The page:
This is how I stood up a blog platform for free using the open source Ghost software running on a free-tier Google Cloud Platform (GCP) compute instance

Background

For some time now I've been wanting to move my blog off the Blogger platform and something else for these reasons:-

  • in terms of usability (mainly from my perspective writing the posts), Blogger is a bit dated. I struggle to put in code blocks, image uploading can be clunky amongst other things
  • I wanted to improve the style and readability of the articles and I wasn't comfortable spending the time to tweak/hack the templating engine Blogger has

I've reasearched (i.e.have a quick Google) a few different blogging platforms, always looking for something that looked nice, easy to use, and low cost. Ghost seamed to be a popular one among the other blogs I read on the net.

As my blog isn't a particularlly heavily viewed one, I wasn't prepared (yet) to put money behind Ghosts hosted solution it's simply not worth it right now, but in the future who knows! 🤔 The idea that I blog so much and/or blog articles so interesting to others that I'd get thousands of visits sounds a bit silly to me right now. As such, I looked for solutions of hosting Ghost myself for free or not much money

Solution

I use Google Cloud Platform for 2 other projects I manage and the free tier offers a lot of products including an always free linux compute instance. As I hadn't used this freebie so far, it gave me an opportunity to do just that, and have a play around with setting up a Linux box running Ghost

This is how I went about it:-

  1. Create a free Google Compute Instance (this has to be a f1-micro instance in any US region apart from Northern Virginia (aka us-east4) running Ubuntu 16.04 LTS

    google-compute-create-instance

  2. As the server is hosting a website, an IP adddress which won't change is a good idea. Under VPC Network -> External IP addresses, I changed the Type from Epermeral to Static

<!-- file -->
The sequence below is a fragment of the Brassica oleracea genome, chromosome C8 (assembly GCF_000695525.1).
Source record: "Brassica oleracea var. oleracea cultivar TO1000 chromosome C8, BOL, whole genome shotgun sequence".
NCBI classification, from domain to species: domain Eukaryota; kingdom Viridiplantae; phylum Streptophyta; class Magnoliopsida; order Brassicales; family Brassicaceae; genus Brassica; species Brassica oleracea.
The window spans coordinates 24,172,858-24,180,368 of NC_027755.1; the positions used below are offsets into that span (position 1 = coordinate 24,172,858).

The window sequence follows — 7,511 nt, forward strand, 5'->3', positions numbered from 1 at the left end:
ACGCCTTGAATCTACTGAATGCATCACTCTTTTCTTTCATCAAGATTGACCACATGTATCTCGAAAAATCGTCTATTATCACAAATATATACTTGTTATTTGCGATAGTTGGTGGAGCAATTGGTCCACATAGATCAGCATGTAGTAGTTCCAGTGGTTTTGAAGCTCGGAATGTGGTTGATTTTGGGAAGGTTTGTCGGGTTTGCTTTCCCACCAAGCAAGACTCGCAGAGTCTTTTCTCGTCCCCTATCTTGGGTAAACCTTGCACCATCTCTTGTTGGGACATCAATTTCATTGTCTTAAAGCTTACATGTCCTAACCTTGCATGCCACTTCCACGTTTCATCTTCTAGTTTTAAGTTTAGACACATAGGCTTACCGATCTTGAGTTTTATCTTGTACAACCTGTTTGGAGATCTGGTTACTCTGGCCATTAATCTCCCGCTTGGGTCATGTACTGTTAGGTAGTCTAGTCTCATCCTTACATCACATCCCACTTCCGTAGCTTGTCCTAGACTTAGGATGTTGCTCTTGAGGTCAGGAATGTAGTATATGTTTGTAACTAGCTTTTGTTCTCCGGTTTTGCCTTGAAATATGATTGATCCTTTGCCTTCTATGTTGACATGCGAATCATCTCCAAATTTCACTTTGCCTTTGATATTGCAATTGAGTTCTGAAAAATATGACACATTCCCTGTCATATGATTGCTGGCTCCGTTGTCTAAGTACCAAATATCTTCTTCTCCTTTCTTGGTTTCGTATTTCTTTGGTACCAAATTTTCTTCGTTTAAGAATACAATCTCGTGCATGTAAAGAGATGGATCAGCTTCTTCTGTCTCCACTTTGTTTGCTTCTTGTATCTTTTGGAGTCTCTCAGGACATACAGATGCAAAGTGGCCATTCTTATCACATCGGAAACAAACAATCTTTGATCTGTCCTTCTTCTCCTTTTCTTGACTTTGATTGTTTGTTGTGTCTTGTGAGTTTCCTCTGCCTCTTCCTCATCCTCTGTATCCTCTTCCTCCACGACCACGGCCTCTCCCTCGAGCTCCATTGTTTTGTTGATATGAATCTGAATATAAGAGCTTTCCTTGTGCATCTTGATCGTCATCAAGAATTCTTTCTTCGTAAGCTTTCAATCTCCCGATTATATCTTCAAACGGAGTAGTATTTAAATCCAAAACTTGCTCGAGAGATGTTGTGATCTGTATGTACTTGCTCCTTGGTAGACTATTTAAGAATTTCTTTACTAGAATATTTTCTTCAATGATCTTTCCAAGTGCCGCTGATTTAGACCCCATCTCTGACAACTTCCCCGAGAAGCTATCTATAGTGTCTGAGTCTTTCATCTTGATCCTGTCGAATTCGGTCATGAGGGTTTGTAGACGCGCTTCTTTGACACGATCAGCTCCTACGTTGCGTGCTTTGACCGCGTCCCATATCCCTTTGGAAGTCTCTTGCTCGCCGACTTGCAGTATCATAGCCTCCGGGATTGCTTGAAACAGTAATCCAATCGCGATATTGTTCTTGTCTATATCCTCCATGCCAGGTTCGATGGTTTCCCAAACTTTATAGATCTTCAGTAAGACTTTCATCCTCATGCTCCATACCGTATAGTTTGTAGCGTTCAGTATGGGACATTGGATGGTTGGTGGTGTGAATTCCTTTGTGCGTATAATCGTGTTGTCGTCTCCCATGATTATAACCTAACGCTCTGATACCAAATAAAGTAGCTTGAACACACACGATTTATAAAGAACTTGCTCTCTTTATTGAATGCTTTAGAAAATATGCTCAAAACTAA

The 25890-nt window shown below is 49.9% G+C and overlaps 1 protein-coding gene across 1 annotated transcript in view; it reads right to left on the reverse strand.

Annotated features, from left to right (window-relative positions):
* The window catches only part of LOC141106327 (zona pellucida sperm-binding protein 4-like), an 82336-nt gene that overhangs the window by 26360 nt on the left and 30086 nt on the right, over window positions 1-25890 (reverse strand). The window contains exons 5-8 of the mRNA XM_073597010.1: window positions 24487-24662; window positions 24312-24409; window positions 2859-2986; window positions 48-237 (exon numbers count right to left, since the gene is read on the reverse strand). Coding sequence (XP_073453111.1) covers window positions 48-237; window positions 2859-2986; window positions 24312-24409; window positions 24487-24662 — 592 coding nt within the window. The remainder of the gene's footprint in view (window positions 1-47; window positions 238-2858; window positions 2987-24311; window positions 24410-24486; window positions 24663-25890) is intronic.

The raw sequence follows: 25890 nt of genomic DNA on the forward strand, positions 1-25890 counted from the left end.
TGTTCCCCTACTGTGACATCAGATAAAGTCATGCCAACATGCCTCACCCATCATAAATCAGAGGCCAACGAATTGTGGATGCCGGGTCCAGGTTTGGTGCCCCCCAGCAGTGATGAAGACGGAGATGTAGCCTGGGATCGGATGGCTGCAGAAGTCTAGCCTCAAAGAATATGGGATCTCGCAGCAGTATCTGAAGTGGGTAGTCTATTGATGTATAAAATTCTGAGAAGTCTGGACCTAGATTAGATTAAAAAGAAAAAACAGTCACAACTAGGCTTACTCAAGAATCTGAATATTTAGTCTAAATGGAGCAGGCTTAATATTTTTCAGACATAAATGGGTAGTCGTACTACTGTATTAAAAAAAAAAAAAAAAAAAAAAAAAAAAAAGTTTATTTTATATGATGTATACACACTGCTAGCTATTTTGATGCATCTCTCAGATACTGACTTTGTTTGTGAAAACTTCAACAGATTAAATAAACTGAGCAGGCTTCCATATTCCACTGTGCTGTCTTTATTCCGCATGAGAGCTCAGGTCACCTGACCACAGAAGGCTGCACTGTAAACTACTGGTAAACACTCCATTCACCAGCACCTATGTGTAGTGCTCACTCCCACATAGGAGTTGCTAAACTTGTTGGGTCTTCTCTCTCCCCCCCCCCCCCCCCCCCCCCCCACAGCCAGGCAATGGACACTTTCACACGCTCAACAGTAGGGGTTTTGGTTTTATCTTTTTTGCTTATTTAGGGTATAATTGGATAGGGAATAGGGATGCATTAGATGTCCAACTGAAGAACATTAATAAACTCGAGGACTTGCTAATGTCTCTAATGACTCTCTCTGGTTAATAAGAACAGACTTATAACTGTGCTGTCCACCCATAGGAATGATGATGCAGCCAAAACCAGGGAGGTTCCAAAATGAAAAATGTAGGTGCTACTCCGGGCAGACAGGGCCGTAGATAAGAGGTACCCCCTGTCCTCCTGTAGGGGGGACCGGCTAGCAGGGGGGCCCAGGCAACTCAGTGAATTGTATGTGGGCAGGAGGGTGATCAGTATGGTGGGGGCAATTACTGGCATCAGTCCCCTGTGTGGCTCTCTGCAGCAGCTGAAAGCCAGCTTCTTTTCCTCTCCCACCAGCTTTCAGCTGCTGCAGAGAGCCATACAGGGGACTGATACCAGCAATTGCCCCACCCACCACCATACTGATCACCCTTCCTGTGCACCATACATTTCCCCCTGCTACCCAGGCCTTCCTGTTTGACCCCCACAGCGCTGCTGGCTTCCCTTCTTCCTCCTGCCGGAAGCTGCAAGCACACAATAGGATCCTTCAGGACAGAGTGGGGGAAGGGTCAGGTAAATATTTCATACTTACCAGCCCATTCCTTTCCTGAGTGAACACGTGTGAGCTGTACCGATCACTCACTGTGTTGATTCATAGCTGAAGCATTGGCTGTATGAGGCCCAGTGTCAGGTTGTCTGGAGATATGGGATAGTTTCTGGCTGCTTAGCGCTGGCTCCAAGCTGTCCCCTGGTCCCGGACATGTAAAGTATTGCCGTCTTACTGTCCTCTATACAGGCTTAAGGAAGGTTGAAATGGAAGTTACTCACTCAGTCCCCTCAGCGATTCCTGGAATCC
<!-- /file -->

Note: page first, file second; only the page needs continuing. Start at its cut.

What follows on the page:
google-compute-static-ip

  3. Once it's provisioned, SSH into the box using the browser connection

  4. As the compute instance has only 0.6GB of ram (less than the recommended 1GB), I created some swap space as per https://docs.ghost.org/docs/hosting#section-adding-swap-memory

    sudo -s
    dd if=/dev/zero of=/var/swap bs=1k count=1024k
    mkswap /var/swap
    swapon /var/swap
    echo '/var/swap swap swap defaults 0 0' >> /etc/fstab
    exit
    
  5. Next I copied/pasted the all the commands detailed in https://docs.ghost.org/docs/install which included letting the setup process get a free SSL certificate from LetsEncrypt

  6. As my domain name wasn't yet pointing to the GCP insance IP, to test it out I added an entry in my local hosts file to point to the IP. Once that was done, I could browse to https://www.tras2.co.uk.

I spent a bit of time looking through the settings and stated to form this blog post. I liked what I saw and how it worked, so made the decision to use it and updated my DNS for this domain. My next steps are to migrate the few posts I have on my Blogger blog over to here

Conclusion

There is a downside to free, and in this case it's that this blog will require more of my time to maintain (e.g. security updates for the Ubuntu server & software stack) than Blogger did. But right now I'm ok with that negative considering how many page reads I get. I'm hoping that the increased usability I'm getting from writing this post alone will encourage me to write and share more about the tech I play with and my other extra curricular activities.

Only time will tell how well this works so I'll aim to revisit this in a few months and give an update